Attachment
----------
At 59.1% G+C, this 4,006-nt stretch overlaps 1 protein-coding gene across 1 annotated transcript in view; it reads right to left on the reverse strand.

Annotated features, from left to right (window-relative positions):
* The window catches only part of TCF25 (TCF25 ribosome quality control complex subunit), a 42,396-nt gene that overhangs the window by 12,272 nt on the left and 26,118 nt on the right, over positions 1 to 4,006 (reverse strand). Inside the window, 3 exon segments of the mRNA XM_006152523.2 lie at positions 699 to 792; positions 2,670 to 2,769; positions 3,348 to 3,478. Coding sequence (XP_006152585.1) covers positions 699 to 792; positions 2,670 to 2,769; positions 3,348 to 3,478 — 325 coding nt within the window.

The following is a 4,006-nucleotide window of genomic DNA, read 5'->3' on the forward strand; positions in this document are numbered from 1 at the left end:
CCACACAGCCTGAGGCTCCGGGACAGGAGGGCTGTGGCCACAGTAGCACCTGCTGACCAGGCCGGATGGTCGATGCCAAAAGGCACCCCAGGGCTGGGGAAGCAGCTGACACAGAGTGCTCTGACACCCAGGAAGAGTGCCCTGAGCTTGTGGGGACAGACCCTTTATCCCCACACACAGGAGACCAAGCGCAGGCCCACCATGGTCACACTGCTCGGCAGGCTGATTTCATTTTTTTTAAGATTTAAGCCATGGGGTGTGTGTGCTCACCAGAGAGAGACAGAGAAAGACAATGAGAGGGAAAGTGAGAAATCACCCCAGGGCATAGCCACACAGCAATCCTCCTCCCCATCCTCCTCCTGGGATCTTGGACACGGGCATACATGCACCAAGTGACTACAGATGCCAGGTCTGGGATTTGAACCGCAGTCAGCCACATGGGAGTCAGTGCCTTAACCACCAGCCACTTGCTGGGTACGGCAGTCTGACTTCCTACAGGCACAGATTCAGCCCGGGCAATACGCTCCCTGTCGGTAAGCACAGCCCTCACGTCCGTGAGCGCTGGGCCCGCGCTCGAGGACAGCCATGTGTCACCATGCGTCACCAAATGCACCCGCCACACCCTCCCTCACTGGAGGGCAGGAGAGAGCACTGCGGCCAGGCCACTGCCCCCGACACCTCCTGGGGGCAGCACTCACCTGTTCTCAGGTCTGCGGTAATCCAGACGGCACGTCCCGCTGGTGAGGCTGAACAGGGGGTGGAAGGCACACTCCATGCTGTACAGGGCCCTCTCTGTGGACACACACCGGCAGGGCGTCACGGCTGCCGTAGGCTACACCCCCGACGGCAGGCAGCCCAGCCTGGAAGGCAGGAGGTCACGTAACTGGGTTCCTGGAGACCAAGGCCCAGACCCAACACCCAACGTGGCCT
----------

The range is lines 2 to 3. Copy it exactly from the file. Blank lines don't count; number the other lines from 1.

Annotated features, from left to right (window-relative positions):
* The window catches only part of TCF25 (TCF25 ribosome quality control complex subunit), a 42,396-nt gene that overhangs the window by 12,272 nt on the left and 26,118 nt on the right, over positions 1 to 4,006 (reverse strand). Inside the window, 3 exon segments of the mRNA XM_006152523.2 lie at positions 699 to 792; positions 2,670 to 2,769; positions 3,348 to 3,478. Coding sequence (XP_006152585.1) covers positions 699 to 792; positions 2,670 to 2,769; positions 3,348 to 3,478 — 325 coding nt within the window.